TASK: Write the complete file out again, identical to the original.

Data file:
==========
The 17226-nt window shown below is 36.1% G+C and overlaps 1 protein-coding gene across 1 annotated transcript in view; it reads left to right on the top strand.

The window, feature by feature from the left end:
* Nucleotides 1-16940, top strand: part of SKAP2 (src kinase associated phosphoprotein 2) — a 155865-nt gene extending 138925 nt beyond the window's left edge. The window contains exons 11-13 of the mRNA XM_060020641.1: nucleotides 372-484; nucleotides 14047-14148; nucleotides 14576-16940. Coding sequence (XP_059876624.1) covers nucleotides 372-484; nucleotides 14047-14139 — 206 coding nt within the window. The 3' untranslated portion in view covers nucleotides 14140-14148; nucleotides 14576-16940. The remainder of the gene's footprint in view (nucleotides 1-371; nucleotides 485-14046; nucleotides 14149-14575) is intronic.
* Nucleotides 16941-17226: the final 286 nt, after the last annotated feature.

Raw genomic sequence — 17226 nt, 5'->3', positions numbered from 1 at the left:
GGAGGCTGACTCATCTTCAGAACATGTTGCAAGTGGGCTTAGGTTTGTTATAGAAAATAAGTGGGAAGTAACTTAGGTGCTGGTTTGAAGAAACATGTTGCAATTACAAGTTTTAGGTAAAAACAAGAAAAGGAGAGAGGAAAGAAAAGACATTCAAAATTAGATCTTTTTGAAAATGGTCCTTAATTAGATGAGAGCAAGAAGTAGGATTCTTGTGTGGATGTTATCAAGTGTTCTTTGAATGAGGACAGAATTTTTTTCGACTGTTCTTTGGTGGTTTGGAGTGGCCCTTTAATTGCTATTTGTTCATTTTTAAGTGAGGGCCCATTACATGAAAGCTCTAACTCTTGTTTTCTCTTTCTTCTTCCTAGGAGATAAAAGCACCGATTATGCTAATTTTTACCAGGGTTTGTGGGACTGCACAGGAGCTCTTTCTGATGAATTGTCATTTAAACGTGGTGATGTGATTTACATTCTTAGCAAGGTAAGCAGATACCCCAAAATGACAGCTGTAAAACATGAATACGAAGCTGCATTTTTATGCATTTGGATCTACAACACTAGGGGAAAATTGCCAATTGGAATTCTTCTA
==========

The 17226-nt window shown below is 36.1% G+C and overlaps 1 protein-coding gene across 1 annotated transcript in view; it reads left to right on the top strand.

The window, feature by feature from the left end:
* Nucleotides 1-16940, top strand: part of SKAP2 (src kinase associated phosphoprotein 2) — a 155865-nt gene extending 138925 nt beyond the window's left edge. The window contains exons 11-13 of the mRNA XM_060020641.1: nucleotides 372-484; nucleotides 14047-14148; nucleotides 14576-16940. Coding sequence (XP_059876624.1) covers nucleotides 372-484; nucleotides 14047-14139 — 206 coding nt within the window. The 3' untranslated portion in view covers nucleotides 14140-14148; nucleotides 14576-16940. The remainder of the gene's footprint in view (nucleotides 1-371; nucleotides 485-14046; nucleotides 14149-14575) is intronic.
* Nucleotides 16941-17226: the final 286 nt, after the last annotated feature.

Raw genomic sequence — 17226 nt, 5'->3', positions numbered from 1 at the left:
GGAGGCTGACTCATCTTCAGAACATGTTGCAAGTGGGCTTAGGTTTGTTATAGAAAATAAGTGGGAAGTAACTTAGGTGCTGGTTTGAAGAAACATGTTGCAATTACAAGTTTTAGGTAAAAACAAGAAAAGGAGAGAGGAAAGAAAAGACATTCAAAATTAGATCTTTTTGAAAATGGTCCTTAATTAGATGAGAGCAAGAAGTAGGATTCTTGTGTGGATGTTATCAAGTGTTCTTTGAATGAGGACAGAATTTTTTTCGACTGTTCTTTGGTGGTTTGGAGTGGCCCTTTAATTGCTATTTGTTCATTTTTAAGTGAGGGCCCATTACATGAAAGCTCTAACTCTTGTTTTCTCTTTCTTCTTCCTAGGAGATAAAAGCACCGATTATGCTAATTTTTACCAGGGTTTGTGGGACTGCACAGGAGCTCTTTCTGATGAATTGTCATTTAAACGTGGTGATGTGATTTACATTCTTAGCAAGGTAAGCAGATACCCCAAAATGACAGCTGTAAAACATGAATACGAAGCTGCATTTTTATGCATTTGGATCTACAACACTAGGGGAAAATTGCCAATTGGAATTCTTCTA